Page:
$\mathrm{X}$-ray diffraction studies of synthesized CMTKG/ ZnO nanocomposites were carried out using an $\mathrm{X}$-ray diffractometer (P Analytical X'Pert Pro) at the current and voltage of $40 \mathrm{~mA}$ using $\mathrm{Cu} \mathrm{K} \alpha$ radiations $(\mathrm{k}=1.5406 \mathrm{~nm}$ and $\lambda=1.5406$Å ) and Scanning angle 2θ in the range of 0-80°.

Thermal Gravimetric Analysis (TGA) 

Thermal Gravimetric Analysis (TGA) of CMTKG nanoparticle were performed with 10°C/min of uniform heating rate and inert nitrogen atmosphere (25-900°C) using a Perkin Elmer Differential Thermal Analyser.

2.4 DPPH scavenging activity 

The ability of carboxymethyl tamarind kernel gum to scavenge 2,2-dyphenyl-2-picrylhydrazyl (DPPH) free radicals was investigated [18, 19]. The DMSO was diluted to 1 mg/mL using the CMTKG stock solution. Diluted solutions (1 mL each) were coupled with DPPH (3 mL) and absorbance was measured at 517 nm after 30 minutes in the dark at room temperature, much like the control samples [20].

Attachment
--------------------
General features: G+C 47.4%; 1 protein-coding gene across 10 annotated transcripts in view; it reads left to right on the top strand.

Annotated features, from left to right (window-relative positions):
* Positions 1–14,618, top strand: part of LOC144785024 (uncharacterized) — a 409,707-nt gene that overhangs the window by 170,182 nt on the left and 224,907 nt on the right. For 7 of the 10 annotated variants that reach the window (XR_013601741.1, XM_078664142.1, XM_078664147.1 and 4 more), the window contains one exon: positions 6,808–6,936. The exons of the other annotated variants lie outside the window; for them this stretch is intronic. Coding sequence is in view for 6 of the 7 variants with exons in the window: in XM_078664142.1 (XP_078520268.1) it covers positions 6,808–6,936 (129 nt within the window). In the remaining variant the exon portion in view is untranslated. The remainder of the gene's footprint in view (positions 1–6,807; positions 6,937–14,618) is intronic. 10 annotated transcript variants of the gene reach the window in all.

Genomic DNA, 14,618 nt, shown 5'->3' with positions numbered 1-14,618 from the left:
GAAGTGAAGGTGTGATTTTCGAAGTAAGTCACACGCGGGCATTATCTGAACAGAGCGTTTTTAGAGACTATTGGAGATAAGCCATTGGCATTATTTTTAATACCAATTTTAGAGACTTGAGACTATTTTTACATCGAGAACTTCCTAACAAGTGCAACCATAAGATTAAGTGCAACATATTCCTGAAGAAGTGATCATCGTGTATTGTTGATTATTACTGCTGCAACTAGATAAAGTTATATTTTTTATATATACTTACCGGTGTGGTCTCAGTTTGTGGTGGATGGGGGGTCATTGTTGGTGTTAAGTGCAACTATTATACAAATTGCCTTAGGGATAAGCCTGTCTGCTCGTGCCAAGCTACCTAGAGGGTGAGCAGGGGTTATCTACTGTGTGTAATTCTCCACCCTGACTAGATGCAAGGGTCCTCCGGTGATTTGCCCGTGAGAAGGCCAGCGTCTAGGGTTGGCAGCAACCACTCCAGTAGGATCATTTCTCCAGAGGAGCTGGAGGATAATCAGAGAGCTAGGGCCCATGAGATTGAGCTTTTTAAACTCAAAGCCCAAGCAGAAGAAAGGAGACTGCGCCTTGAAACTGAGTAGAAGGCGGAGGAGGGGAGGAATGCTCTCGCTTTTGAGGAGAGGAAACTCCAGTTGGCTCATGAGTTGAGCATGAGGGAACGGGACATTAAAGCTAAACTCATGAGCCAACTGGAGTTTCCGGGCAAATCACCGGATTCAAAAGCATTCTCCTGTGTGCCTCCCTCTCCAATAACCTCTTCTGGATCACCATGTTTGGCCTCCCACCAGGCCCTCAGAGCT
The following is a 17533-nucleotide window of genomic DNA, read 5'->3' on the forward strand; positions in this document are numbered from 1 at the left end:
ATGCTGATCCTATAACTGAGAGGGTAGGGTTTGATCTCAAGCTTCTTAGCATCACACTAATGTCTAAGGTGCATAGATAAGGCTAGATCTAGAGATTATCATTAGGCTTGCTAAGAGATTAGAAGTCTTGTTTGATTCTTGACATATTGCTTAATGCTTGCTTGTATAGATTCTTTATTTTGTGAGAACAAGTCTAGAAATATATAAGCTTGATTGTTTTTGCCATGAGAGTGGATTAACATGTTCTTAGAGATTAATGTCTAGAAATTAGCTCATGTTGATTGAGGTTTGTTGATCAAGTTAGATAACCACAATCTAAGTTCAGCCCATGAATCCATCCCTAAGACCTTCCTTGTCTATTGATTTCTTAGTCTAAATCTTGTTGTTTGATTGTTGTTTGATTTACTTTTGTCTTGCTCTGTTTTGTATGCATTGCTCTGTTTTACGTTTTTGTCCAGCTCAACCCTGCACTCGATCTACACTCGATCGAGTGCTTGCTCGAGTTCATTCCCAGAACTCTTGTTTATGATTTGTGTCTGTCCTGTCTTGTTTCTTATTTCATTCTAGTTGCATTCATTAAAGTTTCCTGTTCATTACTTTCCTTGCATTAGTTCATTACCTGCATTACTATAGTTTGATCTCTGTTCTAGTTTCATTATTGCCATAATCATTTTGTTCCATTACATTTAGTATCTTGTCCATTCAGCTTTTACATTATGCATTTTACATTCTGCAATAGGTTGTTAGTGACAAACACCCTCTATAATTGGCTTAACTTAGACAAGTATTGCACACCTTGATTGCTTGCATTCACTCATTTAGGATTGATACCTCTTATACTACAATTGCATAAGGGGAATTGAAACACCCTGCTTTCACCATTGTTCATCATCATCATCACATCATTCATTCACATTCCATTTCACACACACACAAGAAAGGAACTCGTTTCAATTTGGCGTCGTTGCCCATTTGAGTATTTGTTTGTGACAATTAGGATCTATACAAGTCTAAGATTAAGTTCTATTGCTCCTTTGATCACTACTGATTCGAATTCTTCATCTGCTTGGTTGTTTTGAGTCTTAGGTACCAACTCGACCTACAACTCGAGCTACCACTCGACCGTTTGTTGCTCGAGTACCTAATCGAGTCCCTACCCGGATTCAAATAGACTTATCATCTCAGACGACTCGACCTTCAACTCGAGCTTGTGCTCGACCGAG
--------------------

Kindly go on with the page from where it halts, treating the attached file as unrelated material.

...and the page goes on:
The % inhibition was calculated using the formula below: 

Inhibition $\%=\frac{\text { Absorbaceof blank-Absorbance of sample }}{\text { Absorbanceof blank }} \quad\quad\times 100$

3. Results and Discussions

3.1 Synthesis of CMTKG nanoparticles

In the conical flask, mix 1 g carboxymethyl tamarind kernel gum with 150 mL double distilled water. To produce viscous solutions, the mixture was magnetically swirled at 40°C. These solutions Continuous stirring for 24 hours at 75°C and mixing until a homogenous solution was obtained. The mixture was shaken at 10,000 rpm for 20 minutes before being rinsed with acetone to remove any remaining debased particles. Finally, the precipitate was washed with C2H5OH and dried in a hot air oven at 50°C. CMTKG bio composites were prepared as a dry powder. This was stored in desiccators for use with various adsorption approaches, and it was washed with acetone to eliminate any loose debased particles.